In October 2013 Facebook CFO David Ebersman announced that the company was witnessing a relative decline in daily use by younger subscribers.
In reality, what Ebersman said was that use by younger US Facebook users in the second and third trimester of that year had “remained stable”, and that there was “not much evidence” to suggest that young people were actually abandoning the social network. But the story hit a note with the public, particularly parents, who had noticed how their children were horrified that what had previously been their sanctum sanctorum was now being trammeled by grownups, who were even going so far as to comment and like things on their pages.
Based on this admittedly anecdotal evidence, a whole narrative has sprung up about the “difficulties” Facebook is experiencing in preventing a mass exodus by young people either fleeing their parents or bugged by the social network’s lack of respect for their privacy, or worried that all those compromising photos they had posted would be seen by their prospective employers. “Facebook is for old people,” the teenage son of some friends told me not long ago.
At the same time, a parallel narrative emerged, that of Snapchat, set up by the visionary bad boy Evan Spiegel, and that Facebook had tried unsuccessfully to buy for $3 billion, and that had outwitted the grownups, fetched skyrocketing high valuations, started making some serious money, and just kept growing.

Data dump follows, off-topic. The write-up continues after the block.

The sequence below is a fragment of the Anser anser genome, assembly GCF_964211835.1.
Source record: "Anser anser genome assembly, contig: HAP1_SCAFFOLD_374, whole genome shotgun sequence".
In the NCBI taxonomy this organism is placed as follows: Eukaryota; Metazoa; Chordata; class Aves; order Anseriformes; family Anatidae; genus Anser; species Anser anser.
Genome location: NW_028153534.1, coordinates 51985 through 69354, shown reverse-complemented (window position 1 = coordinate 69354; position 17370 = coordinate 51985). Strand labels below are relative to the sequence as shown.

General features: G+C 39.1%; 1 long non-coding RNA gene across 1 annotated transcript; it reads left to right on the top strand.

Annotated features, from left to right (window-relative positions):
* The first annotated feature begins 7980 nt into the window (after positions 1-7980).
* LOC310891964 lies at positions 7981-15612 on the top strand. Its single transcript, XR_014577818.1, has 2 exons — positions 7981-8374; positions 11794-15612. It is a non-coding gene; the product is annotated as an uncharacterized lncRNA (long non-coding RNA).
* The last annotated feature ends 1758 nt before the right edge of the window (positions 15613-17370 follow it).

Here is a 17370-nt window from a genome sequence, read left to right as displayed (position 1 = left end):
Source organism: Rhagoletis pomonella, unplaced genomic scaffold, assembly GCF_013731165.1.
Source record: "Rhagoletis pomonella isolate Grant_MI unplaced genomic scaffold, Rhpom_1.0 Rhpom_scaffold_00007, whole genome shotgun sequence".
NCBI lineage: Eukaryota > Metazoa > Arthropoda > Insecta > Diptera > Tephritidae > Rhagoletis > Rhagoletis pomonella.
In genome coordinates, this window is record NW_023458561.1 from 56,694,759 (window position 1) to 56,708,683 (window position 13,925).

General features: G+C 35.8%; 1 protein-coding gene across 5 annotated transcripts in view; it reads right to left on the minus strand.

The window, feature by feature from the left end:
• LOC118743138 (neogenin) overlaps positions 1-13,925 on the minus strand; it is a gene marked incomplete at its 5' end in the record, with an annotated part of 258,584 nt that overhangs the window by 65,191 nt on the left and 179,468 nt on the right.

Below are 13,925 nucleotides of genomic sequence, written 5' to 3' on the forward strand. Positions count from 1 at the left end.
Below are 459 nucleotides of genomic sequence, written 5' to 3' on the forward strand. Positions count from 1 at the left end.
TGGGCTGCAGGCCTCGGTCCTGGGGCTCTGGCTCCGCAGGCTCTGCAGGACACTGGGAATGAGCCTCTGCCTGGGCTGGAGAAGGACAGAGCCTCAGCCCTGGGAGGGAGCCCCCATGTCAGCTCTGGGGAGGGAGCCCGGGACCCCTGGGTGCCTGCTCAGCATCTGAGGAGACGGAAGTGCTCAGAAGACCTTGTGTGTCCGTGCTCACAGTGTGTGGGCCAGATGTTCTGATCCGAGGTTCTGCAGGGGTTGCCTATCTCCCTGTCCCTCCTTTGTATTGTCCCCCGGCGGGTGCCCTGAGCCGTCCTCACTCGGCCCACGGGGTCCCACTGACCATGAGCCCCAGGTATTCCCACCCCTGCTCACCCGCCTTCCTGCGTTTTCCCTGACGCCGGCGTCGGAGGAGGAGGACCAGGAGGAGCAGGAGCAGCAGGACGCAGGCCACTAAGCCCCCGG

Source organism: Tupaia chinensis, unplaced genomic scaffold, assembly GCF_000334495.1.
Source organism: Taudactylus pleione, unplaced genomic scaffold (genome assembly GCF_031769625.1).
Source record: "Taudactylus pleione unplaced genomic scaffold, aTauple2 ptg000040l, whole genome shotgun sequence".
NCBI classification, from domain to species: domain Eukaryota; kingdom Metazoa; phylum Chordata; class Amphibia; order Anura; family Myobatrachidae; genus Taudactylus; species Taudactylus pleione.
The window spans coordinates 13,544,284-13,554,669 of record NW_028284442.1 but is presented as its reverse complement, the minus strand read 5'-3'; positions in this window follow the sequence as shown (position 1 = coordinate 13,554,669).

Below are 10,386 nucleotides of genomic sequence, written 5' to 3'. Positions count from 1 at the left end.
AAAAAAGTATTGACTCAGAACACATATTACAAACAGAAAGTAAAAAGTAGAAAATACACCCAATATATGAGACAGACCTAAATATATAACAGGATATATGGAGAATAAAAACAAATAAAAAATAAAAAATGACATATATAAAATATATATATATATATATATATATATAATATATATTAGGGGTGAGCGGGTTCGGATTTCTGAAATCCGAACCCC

The truth, however, seems to be that despite Snapchat’s rapid growth, there has been no mass exodus of young people from Facebook. An April 2015 report by Pew Research affirmed Facebook’s continuing popularity among teens, as did last week’s data from comScore, which showed that daily use of Facebook by young people continues to outstrip that of its rivals, in fact that of all of the other social networks put together.
Looking into the data a little more closely we see that comScore’s covers the 18-plus segment, while the 13- to 17-year-olds, included in Pew Research’s show that use of networks like Snapchat and Instagram is higher, but that this hasn’t been accompanied by a mass exodus from Facebook. It’s simply that kids use several networks at the same time. They may be unfaithful to Facebook cheating on it with other social networks, but they haven’t dumped it at all.
As the graph shows, Facebook stands out over other social networks in terms of penetration and in terms of the amount of minutes spent using it each month, triple that of Snapchat, and way ahead of Tumblr, Pinterest, or Twitter, which however interesting they may be to advertisers, are but a shadow of the mighty Facebook.
In other words, the whole Facebook is being abandoned by young people story needs to be taken with a pinch of salt. It’s a nice story, but isn’t backed up by the facts. The kids seem to be saying one thing, perhaps to look cool, while they are doing something else. It could be that they want to be seen using apps that mum and dad have no idea how to use (or interest in using), or it might just be that they are not trustworthy as indicators of technology adoption, and that kids end up going back to what they know best.
Reports of the death of the most popular social network ever — now standing at 1.6 billion users — would seem to be exaggerated. And as Facebook likes to point out, the company hasn’t even achieved 1% of what it aims to.
(En español, aquí)